Polish is the only language I know in which you cant’t simply go somewhere,
but you need to precise whether you walked, drove or flew.
And I’m a writer, so I sometimes imagine
that Poles are a different kind of hominid, Homo driving,
while the rest of us, homo erectus descendants,
walk around, trying to invent the wheel.
Because for Poles the most important is not the destination,
but how to arrive. We all have the same life journey,
but Poles are the only ones to travel in class.
Once a Brit got angry at me during an argument and called me a fool.
As a writer, I admire fools, because they were the only ones allowed to openly criticize the king,
disguising wisdom as foolishness. So I quoted Shakespeare to him:
“The wise know they are fools, while fools think they are wise.”
Once I accidentally blocked a Polish biker’s way and he crushed against a post.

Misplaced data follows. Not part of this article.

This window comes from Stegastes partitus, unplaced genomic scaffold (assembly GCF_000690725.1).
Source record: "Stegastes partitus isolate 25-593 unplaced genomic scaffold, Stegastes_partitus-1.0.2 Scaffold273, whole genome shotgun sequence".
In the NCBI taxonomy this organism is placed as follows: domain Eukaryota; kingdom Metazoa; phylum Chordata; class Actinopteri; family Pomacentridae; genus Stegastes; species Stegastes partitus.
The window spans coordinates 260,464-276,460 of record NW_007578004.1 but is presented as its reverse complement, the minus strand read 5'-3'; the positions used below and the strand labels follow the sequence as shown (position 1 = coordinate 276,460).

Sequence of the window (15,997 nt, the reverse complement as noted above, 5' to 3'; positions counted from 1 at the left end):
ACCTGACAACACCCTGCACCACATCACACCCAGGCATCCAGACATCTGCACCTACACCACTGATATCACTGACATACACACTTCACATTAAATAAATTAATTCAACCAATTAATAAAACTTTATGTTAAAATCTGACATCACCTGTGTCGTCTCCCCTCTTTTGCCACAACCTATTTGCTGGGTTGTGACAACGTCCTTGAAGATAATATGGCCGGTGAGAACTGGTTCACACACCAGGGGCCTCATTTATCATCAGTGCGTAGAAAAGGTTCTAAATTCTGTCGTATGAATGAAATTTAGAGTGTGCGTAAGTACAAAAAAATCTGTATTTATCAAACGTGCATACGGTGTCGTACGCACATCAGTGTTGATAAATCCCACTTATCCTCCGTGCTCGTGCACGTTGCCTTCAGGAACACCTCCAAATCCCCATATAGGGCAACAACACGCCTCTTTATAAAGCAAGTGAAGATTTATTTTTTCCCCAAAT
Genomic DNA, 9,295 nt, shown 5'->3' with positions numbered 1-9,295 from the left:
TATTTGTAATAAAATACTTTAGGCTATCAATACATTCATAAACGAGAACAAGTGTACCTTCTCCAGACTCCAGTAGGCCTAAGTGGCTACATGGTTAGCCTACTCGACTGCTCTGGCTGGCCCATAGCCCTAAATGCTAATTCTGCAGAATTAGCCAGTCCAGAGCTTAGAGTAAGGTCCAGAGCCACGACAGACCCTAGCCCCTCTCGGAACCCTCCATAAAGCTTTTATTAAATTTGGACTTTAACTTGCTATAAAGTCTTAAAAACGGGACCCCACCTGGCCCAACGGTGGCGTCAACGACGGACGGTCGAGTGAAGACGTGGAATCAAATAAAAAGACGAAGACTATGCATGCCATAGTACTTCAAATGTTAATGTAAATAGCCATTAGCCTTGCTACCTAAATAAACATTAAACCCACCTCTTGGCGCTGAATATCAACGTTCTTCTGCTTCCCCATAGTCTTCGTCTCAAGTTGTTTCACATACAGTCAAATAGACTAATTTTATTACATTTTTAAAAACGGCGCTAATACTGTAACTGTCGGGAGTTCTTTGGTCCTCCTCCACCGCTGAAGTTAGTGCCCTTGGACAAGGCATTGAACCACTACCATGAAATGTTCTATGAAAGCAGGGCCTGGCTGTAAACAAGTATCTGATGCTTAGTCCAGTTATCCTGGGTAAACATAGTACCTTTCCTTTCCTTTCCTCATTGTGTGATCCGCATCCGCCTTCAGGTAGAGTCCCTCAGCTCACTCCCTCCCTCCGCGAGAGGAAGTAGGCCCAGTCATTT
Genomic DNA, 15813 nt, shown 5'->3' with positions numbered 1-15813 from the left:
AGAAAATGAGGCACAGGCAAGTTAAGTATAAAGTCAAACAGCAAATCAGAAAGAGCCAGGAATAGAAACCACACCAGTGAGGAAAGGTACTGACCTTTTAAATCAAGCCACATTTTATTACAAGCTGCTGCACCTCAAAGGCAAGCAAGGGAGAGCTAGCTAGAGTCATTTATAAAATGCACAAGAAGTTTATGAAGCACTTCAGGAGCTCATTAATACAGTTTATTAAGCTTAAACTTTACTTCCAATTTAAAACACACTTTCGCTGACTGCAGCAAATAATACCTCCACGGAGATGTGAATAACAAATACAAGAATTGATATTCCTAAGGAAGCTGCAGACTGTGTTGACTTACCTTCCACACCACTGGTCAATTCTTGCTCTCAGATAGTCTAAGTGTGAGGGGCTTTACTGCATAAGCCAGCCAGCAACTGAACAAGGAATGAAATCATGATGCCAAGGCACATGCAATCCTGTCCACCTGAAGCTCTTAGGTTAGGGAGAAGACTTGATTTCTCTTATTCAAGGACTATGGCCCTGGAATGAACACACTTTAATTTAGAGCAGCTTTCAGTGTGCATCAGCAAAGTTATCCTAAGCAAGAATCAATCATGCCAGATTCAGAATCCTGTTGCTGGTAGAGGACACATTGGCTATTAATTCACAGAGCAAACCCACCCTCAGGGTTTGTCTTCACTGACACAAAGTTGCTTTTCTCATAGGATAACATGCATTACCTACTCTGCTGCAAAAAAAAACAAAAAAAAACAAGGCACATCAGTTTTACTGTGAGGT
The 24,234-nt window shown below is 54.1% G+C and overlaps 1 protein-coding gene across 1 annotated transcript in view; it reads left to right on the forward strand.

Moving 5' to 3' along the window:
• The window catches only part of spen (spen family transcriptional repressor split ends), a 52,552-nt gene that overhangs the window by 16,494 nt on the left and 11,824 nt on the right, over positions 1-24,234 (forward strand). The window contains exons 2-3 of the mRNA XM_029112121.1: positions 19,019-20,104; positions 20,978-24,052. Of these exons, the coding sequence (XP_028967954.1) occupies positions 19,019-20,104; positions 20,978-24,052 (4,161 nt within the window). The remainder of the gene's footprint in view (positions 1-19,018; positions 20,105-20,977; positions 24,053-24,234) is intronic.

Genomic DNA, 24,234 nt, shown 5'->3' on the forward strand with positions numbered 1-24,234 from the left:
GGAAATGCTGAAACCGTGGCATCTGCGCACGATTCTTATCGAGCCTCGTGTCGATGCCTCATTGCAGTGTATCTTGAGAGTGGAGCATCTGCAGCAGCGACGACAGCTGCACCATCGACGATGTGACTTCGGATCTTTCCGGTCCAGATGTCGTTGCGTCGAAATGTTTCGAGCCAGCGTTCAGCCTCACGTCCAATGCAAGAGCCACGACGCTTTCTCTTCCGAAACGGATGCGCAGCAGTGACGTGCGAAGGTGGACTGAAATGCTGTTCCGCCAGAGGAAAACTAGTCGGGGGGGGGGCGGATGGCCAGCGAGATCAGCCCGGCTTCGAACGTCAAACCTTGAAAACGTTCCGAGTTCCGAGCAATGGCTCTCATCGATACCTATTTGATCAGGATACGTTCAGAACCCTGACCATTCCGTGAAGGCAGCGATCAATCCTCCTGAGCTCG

He told me: Are you a wise man? Which reminded me of a Lao Tzu quote:
“The wiser you are, the more foolish you seem.”
So I looked at his broken bike and answered him with another Lao Tzu quote:
“A journey of a thousand miles begins with a single step”
The first Polish girl I liked, once was depressed and told me: Why I’m so hopeless?
Which melted my heart, so I told her: Please, don’t cry anymore.
Since that day, hopeless became one of my favorite Polish words,
so every time a girl I like looks depressed,
I tell her: Please, don’t cry anymore. You’re hopeless.
When they learn I’m Argentinean, some Poles tell me
that they dream with going to Buenos Aires,
which is not a real dream, but a two way ticket by plane.
But as a writer once said: Life is a dream within a dream,
and I like the Polish style: keeping dreams simple,
to more easily wake up to the futility of our everyday lives.
Some people are green, and care about their carbon footprint,
although they keep buying bottled water.
But Kafka’s Metamorphosis already showed us
that we’re all cockroaches, the toughest creature on Earth,
predating dinosaurs. Surely a little of tap water won’t extinguish us.